Kufr alDik

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Tzvia S., Rachel A. (reporting); Translator:  Charles K.

Kufr Adik, Irtah

A kindergarten teacher from Kufr Adik spoke to us during one of the beach days.  She’s the director of a kindergarten in the village and asked us to provide her with materials, games, etc.  We arranged to meet and came to the village.  We asked a group of pupils standing near the municipal building how to reach the kindergarten and they were happy to direct us.  They all knew Hassana and her kindergarten.  As we proceeded up the road one of her sons signaled to us and led us there.

The kindergarten is situated in a private home, with a wide entrance and a broad, concrete courtyard surrounding a fig tree.  There are slides and swings on artificial grass.  An Arab-style brick building at the end of the courtyard contains two large rooms for some 80 children, aged 4-5, with two kindergarten teachers and Hassana, the director.



Forty children sat in one room, paired at school desks.  They’re dressed uniformly, curious about us and amazingly obedient.  They greeted us with Sabah el-hir and recited a “Good morning” poem for us.  Then they showed us their Arabic and English workbooks.

The other room contained materials for younger children – two round tables and some school desks.

The space was clean and well-ordered.  We had brought many toys we’d received from members who’d participated in the beach days.  But we had the feeling we were expected to be “the rich uncle from America.”  It’s embarrassing to feel we’re expected to supply what they’re lacking – but that seems to be our fate as colonialist occupiers.  On the other hand, we were able to propose they visit Israeli kindergartens and meet educators to discuss pedagogy and common interests.   The beach days volunteers have a variety of professional backgrounds and sometimes describe them, and we have the opportunity to see what may be needed, act as intermediaries and make connections.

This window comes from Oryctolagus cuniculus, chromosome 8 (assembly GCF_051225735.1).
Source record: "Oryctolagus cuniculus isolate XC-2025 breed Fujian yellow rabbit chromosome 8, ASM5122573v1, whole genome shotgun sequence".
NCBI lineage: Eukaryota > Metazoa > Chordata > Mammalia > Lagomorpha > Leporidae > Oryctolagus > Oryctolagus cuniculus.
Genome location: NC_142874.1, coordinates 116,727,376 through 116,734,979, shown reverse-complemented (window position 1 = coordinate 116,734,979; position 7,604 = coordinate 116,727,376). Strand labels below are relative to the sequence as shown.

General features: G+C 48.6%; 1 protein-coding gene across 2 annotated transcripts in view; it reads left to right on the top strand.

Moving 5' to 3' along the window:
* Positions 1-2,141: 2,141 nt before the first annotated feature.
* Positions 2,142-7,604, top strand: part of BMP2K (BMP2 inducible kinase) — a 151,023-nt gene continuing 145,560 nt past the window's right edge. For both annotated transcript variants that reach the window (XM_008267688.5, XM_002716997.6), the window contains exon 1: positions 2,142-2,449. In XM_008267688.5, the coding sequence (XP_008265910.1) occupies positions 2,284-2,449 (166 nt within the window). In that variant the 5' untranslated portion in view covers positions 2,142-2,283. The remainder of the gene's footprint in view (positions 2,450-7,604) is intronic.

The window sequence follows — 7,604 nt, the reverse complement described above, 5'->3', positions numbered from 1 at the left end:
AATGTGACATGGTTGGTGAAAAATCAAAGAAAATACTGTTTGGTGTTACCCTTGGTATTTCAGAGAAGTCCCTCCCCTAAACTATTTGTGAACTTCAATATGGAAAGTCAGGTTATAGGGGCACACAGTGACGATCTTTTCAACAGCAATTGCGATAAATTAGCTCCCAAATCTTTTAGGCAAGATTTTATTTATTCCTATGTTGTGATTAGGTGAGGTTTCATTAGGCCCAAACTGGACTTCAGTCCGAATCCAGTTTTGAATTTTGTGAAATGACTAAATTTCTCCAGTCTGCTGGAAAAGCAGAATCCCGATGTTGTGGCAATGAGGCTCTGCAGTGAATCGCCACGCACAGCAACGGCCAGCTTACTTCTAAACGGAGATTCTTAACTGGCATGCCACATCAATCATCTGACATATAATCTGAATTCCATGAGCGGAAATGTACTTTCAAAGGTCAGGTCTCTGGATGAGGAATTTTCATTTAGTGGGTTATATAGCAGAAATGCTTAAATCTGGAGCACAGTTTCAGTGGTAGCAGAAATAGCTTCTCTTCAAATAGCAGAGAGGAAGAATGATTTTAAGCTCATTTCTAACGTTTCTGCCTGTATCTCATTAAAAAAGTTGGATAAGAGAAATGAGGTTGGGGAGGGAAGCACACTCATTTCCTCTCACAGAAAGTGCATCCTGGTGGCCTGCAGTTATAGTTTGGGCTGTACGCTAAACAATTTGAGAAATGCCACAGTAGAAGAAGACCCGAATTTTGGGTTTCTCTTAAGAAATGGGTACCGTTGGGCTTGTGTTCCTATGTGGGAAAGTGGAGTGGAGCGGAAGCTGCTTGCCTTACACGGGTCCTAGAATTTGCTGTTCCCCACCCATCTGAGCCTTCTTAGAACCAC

We spoke to the teacher and her son and then the children’s driver appeared; he transports them daily from home to the kindergarten and back again, brimming with love for his job and for the children.  He speaks Hebrew he learned from a woman in the neighboring Alei Zahav settlement….


This activity goes beyond Machsom Watch’s mandate, but we find ourselves participating in such undertakings because that’s what meeting Palestinians involves.  That’s the stage we’re at today.

Later we were to have participated in a meeting in Irtach between the DCL commander and a resident of Far’oun, to support villagers from Far’oun who have problems with the Far’oun agricultural gate.  The meeting had been set for 13:30.  When we were a few minutes away from Irtach, Shoshi notified us that the commander had been summoned to an important “mission” and won’t be present.  We weren’t surprised…  The meeting was postponed to Sunday at 9 AM.  We haven’t great hopes for such meetings, but we’ll show up.